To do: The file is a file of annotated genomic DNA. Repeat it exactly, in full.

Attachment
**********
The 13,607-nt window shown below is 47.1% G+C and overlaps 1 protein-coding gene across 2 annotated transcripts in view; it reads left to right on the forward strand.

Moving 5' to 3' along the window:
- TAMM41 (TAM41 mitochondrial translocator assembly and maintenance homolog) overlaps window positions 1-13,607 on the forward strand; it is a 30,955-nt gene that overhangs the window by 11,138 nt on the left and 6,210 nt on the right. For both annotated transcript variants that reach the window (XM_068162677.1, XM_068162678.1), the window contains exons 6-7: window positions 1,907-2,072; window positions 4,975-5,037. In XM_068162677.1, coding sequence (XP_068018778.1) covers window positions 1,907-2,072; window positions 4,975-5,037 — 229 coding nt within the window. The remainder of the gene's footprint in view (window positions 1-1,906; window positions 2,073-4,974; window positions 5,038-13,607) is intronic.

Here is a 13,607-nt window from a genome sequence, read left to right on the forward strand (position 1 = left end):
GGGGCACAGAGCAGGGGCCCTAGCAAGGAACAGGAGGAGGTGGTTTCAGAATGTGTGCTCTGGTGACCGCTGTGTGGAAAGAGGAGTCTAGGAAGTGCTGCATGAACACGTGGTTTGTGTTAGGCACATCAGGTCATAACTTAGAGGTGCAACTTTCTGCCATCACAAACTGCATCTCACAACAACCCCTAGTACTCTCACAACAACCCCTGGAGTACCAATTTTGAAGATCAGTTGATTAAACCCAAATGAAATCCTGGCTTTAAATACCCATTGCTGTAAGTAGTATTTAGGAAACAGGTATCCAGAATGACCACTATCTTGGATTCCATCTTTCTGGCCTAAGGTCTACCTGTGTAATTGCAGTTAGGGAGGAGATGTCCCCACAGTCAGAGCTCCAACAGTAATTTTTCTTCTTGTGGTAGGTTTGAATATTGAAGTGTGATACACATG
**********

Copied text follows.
The 13,607-nt window shown below is 47.1% G+C and overlaps 1 protein-coding gene across 2 annotated transcripts in view; it reads left to right on the forward strand.

Moving 5' to 3' along the window:
- TAMM41 (TAM41 mitochondrial translocator assembly and maintenance homolog) overlaps window positions 1-13,607 on the forward strand; it is a 30,955-nt gene that overhangs the window by 11,138 nt on the left and 6,210 nt on the right. For both annotated transcript variants that reach the window (XM_068162677.1, XM_068162678.1), the window contains exons 6-7: window positions 1,907-2,072; window positions 4,975-5,037. In XM_068162677.1, coding sequence (XP_068018778.1) covers window positions 1,907-2,072; window positions 4,975-5,037 — 229 coding nt within the window. The remainder of the gene's footprint in view (window positions 1-1,906; window positions 2,073-4,974; window positions 5,038-13,607) is intronic.

Here is a 13,607-nt window from a genome sequence, read left to right on the forward strand (position 1 = left end):
GGGGCACAGAGCAGGGGCCCTAGCAAGGAACAGGAGGAGGTGGTTTCAGAATGTGTGCTCTGGTGACCGCTGTGTGGAAAGAGGAGTCTAGGAAGTGCTGCATGAACACGTGGTTTGTGTTAGGCACATCAGGTCATAACTTAGAGGTGCAACTTTCTGCCATCACAAACTGCATCTCACAACAACCCCTAGTACTCTCACAACAACCCCTGGAGTACCAATTTTGAAGATCAGTTGATTAAACCCAAATGAAATCCTGGCTTTAAATACCCATTGCTGTAAGTAGTATTTAGGAAACAGGTATCCAGAATGACCACTATCTTGGATTCCATCTTTCTGGCCTAAGGTCTACCTGTGTAATTGCAGTTAGGGAGGAGATGTCCCCACAGTCAGAGCTCCAACAGTAATTTTTCTTCTTGTGGTAGGTTTGAATATTGAAGTGTGATACACATG